CEO of Weyerhaeuser appointed to run the national
forests. As part of the deal, he gets to keep his
old job. Federal law wouldn't allow it, of course.
It's a simple conflict of interest. But when it comes
to the folks who regulate ocean fishing, conflicts
of interest are not only permissible, they're a regular
part of the game. Full
Pacific council pushes plan to quash historic coral
reserve. Council puts corals, spiny lobster and
rare monk seal at risk so a few can profit. Full
millions of lobsters, and monk seal pups starved to
death. Graphic (large file).
Friction. Industry resists Pew Commission’s
call for change. Full
mammals killed by Pacific fisheries. Graphic
to speak “fisheries”.
2: The Rockfish Files.
show the Pacific Fishery Management Council ignored
scientific advice as it let the bottom dwellers crash.
stocks are down. Hundreds of tons of imperiled
rockfish are killed and wasted as bycatch each year
in West Coast fisheries. Graphic
ownership of a public resource? The IFQ debate. Full
3: Essential Coral Gardens
Pacific council rejects plan to protect coral and sponge,
though the plan meant
little reduction in commercial fishing. Full
our Undersea Yellowstones. Scientists find
marine reserves build bigger fish and produce more young.
Baja to Bering. Exploring coral and sponge
secrets along the West Coast and Alaska. Graphic
effects: A conservation map of the North Pacific. Graphic
(very large file).
our Failed Fisheries.
you can do for the Pacific Ocean.
Pacific Ocean Conservation Directory.
A follow up article from Dec. 31, 2003, in the Honolulu
©2003 Cascadia Times
Plundering the Pacific
How to speak “fisheries”
Cascadia Times Fall 2003 issue, "Plundering the
Pacific," investigates the decline of the North Pacfic
Ocean and its wildlife in the wake of decades of industrial
The 24-page print edition contains numerous graphics and full-color
photographs that richly illustrate this report. Please support
Cascadia Times with your subscription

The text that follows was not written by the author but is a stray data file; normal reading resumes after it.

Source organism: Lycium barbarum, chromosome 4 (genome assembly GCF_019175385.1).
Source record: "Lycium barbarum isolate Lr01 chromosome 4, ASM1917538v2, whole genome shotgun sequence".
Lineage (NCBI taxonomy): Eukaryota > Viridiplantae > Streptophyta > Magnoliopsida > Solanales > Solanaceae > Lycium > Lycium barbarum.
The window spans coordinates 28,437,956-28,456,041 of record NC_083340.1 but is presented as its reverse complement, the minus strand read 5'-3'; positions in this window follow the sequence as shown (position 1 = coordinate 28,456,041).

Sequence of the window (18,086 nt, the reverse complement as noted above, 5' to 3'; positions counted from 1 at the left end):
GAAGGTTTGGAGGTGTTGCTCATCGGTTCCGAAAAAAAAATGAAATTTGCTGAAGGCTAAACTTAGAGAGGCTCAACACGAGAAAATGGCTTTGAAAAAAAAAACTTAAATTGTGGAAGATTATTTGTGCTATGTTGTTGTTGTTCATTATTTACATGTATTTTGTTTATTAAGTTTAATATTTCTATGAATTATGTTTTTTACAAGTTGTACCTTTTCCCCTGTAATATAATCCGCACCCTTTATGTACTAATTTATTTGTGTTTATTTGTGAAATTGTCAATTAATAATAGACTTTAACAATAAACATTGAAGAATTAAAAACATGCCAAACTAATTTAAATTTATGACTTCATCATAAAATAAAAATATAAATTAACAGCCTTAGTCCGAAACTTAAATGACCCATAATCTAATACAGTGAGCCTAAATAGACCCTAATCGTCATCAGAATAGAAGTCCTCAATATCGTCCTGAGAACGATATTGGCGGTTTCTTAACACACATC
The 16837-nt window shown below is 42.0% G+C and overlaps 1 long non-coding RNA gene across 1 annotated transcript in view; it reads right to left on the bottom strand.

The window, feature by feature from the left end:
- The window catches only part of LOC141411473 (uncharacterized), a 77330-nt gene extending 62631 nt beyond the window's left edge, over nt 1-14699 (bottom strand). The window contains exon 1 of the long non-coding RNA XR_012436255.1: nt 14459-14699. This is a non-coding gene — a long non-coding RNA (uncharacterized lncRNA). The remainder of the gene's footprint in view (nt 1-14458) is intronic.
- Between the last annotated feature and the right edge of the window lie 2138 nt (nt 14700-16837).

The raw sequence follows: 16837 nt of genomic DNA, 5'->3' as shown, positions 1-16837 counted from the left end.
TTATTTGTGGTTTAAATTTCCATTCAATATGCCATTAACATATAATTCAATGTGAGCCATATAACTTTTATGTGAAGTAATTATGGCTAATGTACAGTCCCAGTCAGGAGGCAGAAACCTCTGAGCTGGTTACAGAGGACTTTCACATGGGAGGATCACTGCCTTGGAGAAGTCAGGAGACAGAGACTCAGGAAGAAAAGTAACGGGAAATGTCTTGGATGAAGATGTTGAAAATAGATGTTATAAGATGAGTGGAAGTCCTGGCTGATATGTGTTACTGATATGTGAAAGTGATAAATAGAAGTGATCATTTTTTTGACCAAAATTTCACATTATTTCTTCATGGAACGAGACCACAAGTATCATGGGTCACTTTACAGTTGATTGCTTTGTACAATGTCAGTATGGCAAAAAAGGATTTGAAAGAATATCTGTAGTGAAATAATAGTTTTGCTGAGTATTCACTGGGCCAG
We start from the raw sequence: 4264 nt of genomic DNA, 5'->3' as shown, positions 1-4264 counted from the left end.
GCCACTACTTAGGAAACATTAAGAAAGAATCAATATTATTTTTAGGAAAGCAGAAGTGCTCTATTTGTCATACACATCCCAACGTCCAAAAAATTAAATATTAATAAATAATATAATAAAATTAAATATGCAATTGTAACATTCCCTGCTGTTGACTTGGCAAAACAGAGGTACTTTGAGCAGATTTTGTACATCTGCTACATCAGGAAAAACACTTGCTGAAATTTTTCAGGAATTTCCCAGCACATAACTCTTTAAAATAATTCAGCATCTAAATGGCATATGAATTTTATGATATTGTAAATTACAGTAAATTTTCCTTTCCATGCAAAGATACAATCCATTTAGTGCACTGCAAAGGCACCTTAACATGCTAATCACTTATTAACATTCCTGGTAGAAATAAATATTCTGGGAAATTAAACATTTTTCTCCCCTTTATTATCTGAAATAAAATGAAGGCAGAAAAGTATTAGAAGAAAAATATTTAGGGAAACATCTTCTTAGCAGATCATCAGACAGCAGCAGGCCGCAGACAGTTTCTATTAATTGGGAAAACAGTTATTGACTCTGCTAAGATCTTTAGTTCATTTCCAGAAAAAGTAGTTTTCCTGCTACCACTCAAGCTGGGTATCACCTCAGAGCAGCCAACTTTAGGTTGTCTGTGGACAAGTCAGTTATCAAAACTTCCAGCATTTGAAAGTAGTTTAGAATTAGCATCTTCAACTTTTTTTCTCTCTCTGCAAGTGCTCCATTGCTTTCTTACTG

or by making a donation.
are available for $5 each. For reprint information, please
contact us at email@example.com.
The Pacific Fishery Management Council is based
in Portland, but meets every few months in cookie-cutter hotels
up and down the West Coast. Their meetings can last a whole week,
though to the novice even one session can seem like an eternity.
They are open to the public, though few people not connected in
some way to the fishing industry ever attend.
Perhaps this is because attending is rarely convenient. At a recent
meeting of the North Pacific Council in Anchorage, an agenda item
of interest to conservation groups was scheduled for Friday. Or
Monday. Or Tuesday. So be prepared to stay the whole week.
The agenda, of course, requires much more than a third-graders’
understanding, if not patience. Those who seek a chance to comment
on a damaged coral ecosystems will not easily discern from the printed
agenda when it might come up. If it ever does. Coral is essential
to rockfish ecosystems, but rarely discussed at council meetings.
The biggest barrier, however, is language. At a council meeting,
you are likely to hear something like, “The oy is less than
the msy in the fmp for the dst, says the ssc.”
What this means is that some fish are going to be caught. But you
can be fluent in 18 languages and still not have a clue.
Public access to council meetings is a serious issue, says Mark
Powell of the Ocean Conservancy. He’s been attending them
for years as a conservation advocate. He’s found that council
members will listen “semi-politely, and make snide comments
and ignore you.”
Citizens shouldn’t let the jargon, the agendas and the pro-industry
bias discourage them from attending and participating, Powell says.
If you want to influence a decision, or even file a lawsuit if
you don’t like a decision, you have to make comments on the
And it’s ok to make them in plain old English.